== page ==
New Business of Cinematic Arts Joint Degree

USC Marshall collaborates with the School of Cinematic Arts to offer first-of-its-kind 4-year joint degree program for incoming freshmen.

June 29, 2022
USC School of Cinematic Arts
USC's School of Cinematic Arts.

For the first time, students applying to the Marshall School of Business for Fall 2022 were able to choose the John H. Mitchell Business of Cinematic Arts (BCA) joint-degree program on the Common App. It is USC’s first true joint degree program created in partnership with the USC School of Cinematic Arts (SCA).

“It takes a shared vision and philosophy to create a joint degree,” said Ramandeep Randhawa, vice dean for undergraduate programs and professor of data sciences and operations. “The John H. Mitchell Business of Cinematic Arts degree exemplifies how we can innovate, collaborate, and build significant value for our students.”

A joint degree is fundamentally distinct from a double major; it’s a singular diploma with intentional curricular integration from two schools as a 128-unit four-year program. Students will be admitted as freshmen and complete the program as a cohort. Upon graduation, students earn a diploma that features both schools formalizing the dual credentials.

Marshall tapped Professor of Clinical Business Communication Marion Philadelphia to be the program’s academic director, working with her counterpart, Assistant Dean and Executive Director of the Business of Entertainment Programs at the School of Cinematic Arts Bonnie Chi to create a more integrated and seamless pathway for future cohorts.

“The BCA cohort model adds another dimension to becoming a member of the Trojan Family,” said Philadelphia. “BCA students take their courses at The School of Cinematic Arts lockstep as a group throughout the four years. This allows them to develop deep relationships that carry on into their professional lives.”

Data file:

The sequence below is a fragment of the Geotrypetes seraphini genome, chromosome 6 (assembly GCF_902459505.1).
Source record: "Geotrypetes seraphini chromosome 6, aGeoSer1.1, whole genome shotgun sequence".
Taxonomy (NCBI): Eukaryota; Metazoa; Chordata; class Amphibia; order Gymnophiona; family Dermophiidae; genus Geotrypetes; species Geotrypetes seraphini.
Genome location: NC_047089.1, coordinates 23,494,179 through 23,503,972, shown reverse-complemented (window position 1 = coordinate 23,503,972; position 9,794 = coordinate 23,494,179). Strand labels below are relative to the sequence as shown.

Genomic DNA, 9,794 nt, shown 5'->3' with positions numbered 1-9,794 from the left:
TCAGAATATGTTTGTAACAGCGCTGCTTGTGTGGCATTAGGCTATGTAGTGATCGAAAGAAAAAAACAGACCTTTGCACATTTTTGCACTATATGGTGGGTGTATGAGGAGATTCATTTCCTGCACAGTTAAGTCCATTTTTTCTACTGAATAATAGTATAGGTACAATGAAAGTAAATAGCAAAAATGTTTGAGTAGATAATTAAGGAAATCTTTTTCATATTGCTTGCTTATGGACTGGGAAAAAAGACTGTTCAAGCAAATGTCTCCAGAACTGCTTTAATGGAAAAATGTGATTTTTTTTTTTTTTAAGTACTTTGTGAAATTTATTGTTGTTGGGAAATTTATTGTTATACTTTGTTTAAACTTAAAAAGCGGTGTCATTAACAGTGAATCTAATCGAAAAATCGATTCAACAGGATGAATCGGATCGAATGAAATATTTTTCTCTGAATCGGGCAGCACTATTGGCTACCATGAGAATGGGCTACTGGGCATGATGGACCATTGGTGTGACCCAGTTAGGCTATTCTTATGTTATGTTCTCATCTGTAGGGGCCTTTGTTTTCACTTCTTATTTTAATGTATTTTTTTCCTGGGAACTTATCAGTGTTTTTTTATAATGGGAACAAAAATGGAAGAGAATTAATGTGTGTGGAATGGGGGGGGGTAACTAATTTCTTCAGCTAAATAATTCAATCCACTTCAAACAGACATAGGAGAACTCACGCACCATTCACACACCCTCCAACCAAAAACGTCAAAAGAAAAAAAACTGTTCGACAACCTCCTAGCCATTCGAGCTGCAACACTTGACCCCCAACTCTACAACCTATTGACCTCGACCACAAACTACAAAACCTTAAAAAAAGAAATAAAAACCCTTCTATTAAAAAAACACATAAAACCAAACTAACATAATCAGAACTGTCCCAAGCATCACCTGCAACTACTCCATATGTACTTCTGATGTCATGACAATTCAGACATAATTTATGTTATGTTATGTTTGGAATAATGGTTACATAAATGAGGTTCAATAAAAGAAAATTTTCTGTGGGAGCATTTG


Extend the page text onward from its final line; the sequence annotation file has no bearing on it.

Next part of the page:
“The entertainment business thrives on a personal network base,” said Chi. “We tell our students that networking begins when your education begins.”

Business of Cinematic Arts

BCA students take classes designed just for them, including courses on marketing feature-length films and entertainment law and deal-negotiation. BCA students also work closely in teams with student filmmakers, producers, and writers. A typical cohort is capped at about 50 students. 

“The class size is small because this program is so high-touch,” said Chi.

In its prior iteration, as an undergraduate business emphasis, the BCA program has been offered since 1999. A $25 million gift in 2019 named the program for John H. Mitchell and helped raise its profile.

“We saw the potential and the opportunity to evolve the existing program into a true joint degree and add value to our students’ four-year experience. Students were doing serious coursework at SCA, but their diplomas didn’t reflect that coursework was done across both schools,” said Randhawa. “We asked the question: How can we do this better?”

Now that the joint degree program is listed on the Common App, the standard application used by millions of future college students, more than 800 students selected BCA as their first choice major. There are no plans to expand the program at this time, said administrators. "It's an exclusive program," said Chi.